SEOUL, July 16 (Reuters) - South Korea’s emission trading to start next year will cost a total of 27.5 trillion Korean won ($26.64 billion) for the next three years and should be delayed to 2020, a business lobby group said.
The scheme is due to start January 1, 2015 to cap greenhouse gas emissions from over 400 of the country’s major polluters such as power generators and manufacturers. It aims to cut emission in 2020 at 30 percent below business-as-usual levels.
“Given unfriendly domestic and overseas business environment, the scheme if launched in January of 2015 would hurt industrial competitiveness severely,” the Federation of Korean Industries (FKI) said in a statement on Tuesday.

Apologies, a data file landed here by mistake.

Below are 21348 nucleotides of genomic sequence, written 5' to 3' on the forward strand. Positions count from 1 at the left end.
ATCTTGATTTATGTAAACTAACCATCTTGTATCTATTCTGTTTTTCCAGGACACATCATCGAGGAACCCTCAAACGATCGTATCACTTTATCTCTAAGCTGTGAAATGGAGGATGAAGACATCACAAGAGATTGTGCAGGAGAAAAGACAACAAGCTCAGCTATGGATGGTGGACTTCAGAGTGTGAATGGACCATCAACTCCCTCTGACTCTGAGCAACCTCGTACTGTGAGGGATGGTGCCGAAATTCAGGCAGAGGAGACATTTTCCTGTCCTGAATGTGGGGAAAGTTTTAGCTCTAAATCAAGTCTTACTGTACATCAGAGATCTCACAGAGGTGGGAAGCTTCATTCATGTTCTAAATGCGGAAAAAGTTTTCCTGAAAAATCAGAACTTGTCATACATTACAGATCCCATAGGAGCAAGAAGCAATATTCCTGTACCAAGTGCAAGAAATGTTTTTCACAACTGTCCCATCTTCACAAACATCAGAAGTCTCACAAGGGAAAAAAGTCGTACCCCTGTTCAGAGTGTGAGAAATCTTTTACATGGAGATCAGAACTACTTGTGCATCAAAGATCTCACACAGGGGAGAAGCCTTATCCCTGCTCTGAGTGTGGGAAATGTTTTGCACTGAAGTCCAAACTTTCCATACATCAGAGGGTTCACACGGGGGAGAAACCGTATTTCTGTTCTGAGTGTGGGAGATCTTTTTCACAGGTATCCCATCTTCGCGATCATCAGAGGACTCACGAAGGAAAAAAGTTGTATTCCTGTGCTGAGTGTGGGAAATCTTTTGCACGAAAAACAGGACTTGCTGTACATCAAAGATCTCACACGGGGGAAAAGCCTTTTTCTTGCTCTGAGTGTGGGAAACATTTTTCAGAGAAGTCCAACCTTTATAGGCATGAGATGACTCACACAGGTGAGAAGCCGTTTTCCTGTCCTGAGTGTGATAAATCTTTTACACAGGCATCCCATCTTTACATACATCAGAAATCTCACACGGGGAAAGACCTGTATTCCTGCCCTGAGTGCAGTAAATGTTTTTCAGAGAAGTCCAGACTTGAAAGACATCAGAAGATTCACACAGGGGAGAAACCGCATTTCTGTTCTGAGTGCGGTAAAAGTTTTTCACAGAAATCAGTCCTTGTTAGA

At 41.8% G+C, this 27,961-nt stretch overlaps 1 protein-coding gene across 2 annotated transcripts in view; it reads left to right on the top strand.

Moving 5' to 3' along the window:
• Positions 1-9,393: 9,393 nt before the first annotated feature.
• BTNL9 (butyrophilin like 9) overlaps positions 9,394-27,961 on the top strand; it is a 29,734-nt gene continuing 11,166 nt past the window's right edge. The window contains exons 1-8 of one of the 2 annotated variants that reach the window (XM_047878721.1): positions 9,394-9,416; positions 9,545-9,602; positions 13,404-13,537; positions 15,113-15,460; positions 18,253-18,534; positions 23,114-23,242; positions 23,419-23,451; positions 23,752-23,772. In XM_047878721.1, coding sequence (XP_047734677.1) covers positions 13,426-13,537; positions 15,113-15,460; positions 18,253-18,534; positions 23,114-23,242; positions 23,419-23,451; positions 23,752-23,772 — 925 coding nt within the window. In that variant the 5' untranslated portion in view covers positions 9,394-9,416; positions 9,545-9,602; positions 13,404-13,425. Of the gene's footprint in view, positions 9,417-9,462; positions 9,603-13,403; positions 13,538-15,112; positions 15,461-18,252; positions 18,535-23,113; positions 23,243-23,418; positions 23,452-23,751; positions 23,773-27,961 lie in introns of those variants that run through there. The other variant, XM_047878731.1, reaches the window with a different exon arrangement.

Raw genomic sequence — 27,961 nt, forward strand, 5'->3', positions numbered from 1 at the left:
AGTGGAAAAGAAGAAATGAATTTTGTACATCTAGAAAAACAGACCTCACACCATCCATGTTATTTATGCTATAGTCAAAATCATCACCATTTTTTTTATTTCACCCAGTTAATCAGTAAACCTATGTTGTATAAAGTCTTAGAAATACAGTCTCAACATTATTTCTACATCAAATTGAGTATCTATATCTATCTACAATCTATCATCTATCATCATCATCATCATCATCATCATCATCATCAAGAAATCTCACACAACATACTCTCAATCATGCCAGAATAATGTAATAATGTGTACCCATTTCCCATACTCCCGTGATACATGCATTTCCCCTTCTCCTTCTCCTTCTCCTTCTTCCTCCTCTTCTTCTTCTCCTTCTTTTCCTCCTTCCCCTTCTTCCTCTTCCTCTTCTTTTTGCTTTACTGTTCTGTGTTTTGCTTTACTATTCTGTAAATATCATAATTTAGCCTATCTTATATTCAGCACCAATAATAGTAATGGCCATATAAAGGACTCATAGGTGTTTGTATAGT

Another private research entity Korea Economic Research Institute said in a statement on Wednesday the scheme would slash manufacturing sales by up to 29.6 trillion won a year.
In a response to the FKI statement, ministries of environment, finance and trade said in a joint statement late on Tuesday the scheme will be launched as planned as it has already been lawfully sealed after reaching social agreement.
The joint statement noted South Korea is one of the 62 countries which voluntarily set goals to cut emission, while 37 other countries are required to reduce emission.
Asia’s fourth-largest economy emitted 669 million tonnes of carbon dioxide equivalent in 2010, making it the world’s eighth biggest emitter.
Firms will be given free permits by the government based on their historical emission levels, but must buy more in the market if their emissions exceed allocated levels. The amount of free permits given out will reduce over time. ($1 = 1032.4000 Korean Won) (Reporting by Chris Lee; Editing by Michael Perry)